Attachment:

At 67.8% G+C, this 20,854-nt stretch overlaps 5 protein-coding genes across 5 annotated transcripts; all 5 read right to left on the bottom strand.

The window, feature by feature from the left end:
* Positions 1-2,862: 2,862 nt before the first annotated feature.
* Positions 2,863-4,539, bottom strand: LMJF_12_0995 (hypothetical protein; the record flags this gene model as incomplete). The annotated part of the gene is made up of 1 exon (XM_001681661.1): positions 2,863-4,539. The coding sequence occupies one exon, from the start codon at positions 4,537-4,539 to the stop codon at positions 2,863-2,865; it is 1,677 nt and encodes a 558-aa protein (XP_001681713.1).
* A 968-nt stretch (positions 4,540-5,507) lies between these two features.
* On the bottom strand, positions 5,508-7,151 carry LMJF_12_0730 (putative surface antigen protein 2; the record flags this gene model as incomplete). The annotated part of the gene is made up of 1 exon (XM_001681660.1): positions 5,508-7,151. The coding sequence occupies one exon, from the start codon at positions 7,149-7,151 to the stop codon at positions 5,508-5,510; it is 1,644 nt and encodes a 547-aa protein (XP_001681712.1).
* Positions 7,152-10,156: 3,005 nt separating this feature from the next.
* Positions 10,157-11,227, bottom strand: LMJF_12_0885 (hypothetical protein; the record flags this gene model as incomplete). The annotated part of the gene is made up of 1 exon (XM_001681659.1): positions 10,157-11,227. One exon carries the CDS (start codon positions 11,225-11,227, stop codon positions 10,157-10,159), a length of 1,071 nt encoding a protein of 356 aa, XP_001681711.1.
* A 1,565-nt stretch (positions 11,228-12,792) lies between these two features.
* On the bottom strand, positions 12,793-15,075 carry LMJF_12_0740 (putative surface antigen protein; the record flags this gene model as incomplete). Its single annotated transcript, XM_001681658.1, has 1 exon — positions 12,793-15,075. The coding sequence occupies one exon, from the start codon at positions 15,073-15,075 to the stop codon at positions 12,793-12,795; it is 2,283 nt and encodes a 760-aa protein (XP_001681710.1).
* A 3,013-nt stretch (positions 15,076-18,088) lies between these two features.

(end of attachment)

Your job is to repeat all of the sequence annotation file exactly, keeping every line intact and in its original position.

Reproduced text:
At 67.8% G+C, this 20,854-nt stretch overlaps 5 protein-coding genes across 5 annotated transcripts; all 5 read right to left on the bottom strand.

The window, feature by feature from the left end:
* Positions 1-2,862: 2,862 nt before the first annotated feature.
* Positions 2,863-4,539, bottom strand: LMJF_12_0995 (hypothetical protein; the record flags this gene model as incomplete). The annotated part of the gene is made up of 1 exon (XM_001681661.1): positions 2,863-4,539. The coding sequence occupies one exon, from the start codon at positions 4,537-4,539 to the stop codon at positions 2,863-2,865; it is 1,677 nt and encodes a 558-aa protein (XP_001681713.1).
* A 968-nt stretch (positions 4,540-5,507) lies between these two features.
* On the bottom strand, positions 5,508-7,151 carry LMJF_12_0730 (putative surface antigen protein 2; the record flags this gene model as incomplete). The annotated part of the gene is made up of 1 exon (XM_001681660.1): positions 5,508-7,151. The coding sequence occupies one exon, from the start codon at positions 7,149-7,151 to the stop codon at positions 5,508-5,510; it is 1,644 nt and encodes a 547-aa protein (XP_001681712.1).
* Positions 7,152-10,156: 3,005 nt separating this feature from the next.
* Positions 10,157-11,227, bottom strand: LMJF_12_0885 (hypothetical protein; the record flags this gene model as incomplete). The annotated part of the gene is made up of 1 exon (XM_001681659.1): positions 10,157-11,227. One exon carries the CDS (start codon positions 11,225-11,227, stop codon positions 10,157-10,159), a length of 1,071 nt encoding a protein of 356 aa, XP_001681711.1.
* A 1,565-nt stretch (positions 11,228-12,792) lies between these two features.
* On the bottom strand, positions 12,793-15,075 carry LMJF_12_0740 (putative surface antigen protein; the record flags this gene model as incomplete). Its single annotated transcript, XM_001681658.1, has 1 exon — positions 12,793-15,075. The coding sequence occupies one exon, from the start codon at positions 15,073-15,075 to the stop codon at positions 12,793-12,795; it is 2,283 nt and encodes a 760-aa protein (XP_001681710.1).
* A 3,013-nt stretch (positions 15,076-18,088) lies between these two features.